For hundreds of fugitive slaves who crossed the Detroit River into Windsor, Sandwich First Baptist Church was their first stop. A hole on either side of the floor in the Sanctuary still exists, which allowed those who were being sought after by bounty hunters to escape. The Church, which was built first as a log cabin in 1820, was rebuilt by free and fugitive slaves in 1841.
Sandwich First Baptist Church is the oldest active black church in Canada. A group of former slaves, led by Henry Brown, John Hubbs and Willis Jackson, began an informal church group in the 1820’s. In 1840 eleven fugitive slaves from the ‘Close Communion of Baptists’ organization formed the congregation. They worshiped outdoors or in the homes of individual members until a log cabin was constructed in 1847.
Situated between Goyeau St. and McDougall Ave., Civic Esplanade in downtown Windsor, the Tower of Freedom Underground Railroad Monument is one half of the International Underground Railroad Memorial: the Detroit monument, located in Hart Plaza, depicts the Gateway to Freedom and features a bronze sculpture of six Underground Railroad travellers awaiting transport to Canada.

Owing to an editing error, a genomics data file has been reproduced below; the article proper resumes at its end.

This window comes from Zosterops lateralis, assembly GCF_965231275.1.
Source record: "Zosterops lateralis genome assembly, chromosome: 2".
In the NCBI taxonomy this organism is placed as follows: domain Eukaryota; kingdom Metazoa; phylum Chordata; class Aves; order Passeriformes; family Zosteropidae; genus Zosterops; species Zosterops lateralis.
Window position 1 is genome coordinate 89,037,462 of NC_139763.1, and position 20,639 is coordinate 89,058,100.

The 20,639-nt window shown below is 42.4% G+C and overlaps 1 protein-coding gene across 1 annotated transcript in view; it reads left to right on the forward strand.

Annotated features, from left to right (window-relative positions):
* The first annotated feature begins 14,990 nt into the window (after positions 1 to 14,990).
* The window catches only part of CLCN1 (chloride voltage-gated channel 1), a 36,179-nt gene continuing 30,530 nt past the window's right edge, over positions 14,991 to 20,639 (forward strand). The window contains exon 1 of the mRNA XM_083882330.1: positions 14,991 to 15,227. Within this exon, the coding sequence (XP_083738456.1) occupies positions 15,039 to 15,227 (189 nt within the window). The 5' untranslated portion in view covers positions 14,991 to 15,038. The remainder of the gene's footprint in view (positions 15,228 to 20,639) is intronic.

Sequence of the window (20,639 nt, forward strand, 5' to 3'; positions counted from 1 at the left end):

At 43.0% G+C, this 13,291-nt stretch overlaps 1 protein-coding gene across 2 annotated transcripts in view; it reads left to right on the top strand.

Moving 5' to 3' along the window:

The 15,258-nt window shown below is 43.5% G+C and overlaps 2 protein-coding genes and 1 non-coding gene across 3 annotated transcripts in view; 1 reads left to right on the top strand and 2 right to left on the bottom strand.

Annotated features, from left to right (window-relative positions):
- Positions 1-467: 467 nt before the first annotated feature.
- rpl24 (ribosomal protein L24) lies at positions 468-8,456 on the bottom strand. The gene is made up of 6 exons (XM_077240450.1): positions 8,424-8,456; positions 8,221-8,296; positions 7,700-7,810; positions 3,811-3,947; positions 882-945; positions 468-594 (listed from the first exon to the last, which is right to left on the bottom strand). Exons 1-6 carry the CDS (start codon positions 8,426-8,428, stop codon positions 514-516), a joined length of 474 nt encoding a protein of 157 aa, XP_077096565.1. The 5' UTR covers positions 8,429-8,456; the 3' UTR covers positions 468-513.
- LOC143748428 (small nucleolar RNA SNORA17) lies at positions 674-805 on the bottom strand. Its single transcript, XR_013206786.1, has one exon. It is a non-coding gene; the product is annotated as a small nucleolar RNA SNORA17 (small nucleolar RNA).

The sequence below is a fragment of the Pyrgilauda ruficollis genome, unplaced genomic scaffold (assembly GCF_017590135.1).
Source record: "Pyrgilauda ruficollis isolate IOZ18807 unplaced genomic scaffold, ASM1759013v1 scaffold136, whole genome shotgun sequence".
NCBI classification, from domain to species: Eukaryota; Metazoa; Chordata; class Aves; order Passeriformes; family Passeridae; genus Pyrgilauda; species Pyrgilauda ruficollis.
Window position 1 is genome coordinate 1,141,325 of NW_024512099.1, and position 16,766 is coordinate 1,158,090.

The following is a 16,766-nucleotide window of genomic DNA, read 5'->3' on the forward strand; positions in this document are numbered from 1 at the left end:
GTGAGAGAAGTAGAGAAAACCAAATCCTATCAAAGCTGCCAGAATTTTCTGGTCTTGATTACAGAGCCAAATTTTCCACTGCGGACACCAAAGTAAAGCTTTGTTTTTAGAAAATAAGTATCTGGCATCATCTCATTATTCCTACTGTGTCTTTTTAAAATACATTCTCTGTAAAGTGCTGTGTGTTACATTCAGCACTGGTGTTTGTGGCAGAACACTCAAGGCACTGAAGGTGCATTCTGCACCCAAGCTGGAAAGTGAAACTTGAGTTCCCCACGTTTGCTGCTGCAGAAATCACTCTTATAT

Created by sculptor Ed Dwight, the Tower of Freedom Underground Railroad Monument honours the flight of enslaved African Americans to freedom in Canada by depicting the refugees’ arrival into Canada and their overwhelming emotion upon encountering freedom. The monument features four life-size bronze figures on the south side of a granite monolith: two women with a baby and a man standing behind with his arms outstretched in praise. On the north side of the monolith, a young girl holds a rag doll and looks back across the river, depicting many Underground Railroad travellers’ desire to return to the U.S. after the abolition of slavery.
The figures rest on a ten by ten-foot base which is home to the Canadian federal historic plaque commemorating the Underground Railroad. The monolith is twenty-two feet in height and is visible from its sister monument in Hart Plaza. The names of local people and places of significance to the Underground Railroad movement appear on the monument along with a bronze Canadian flag and the flame of freedom.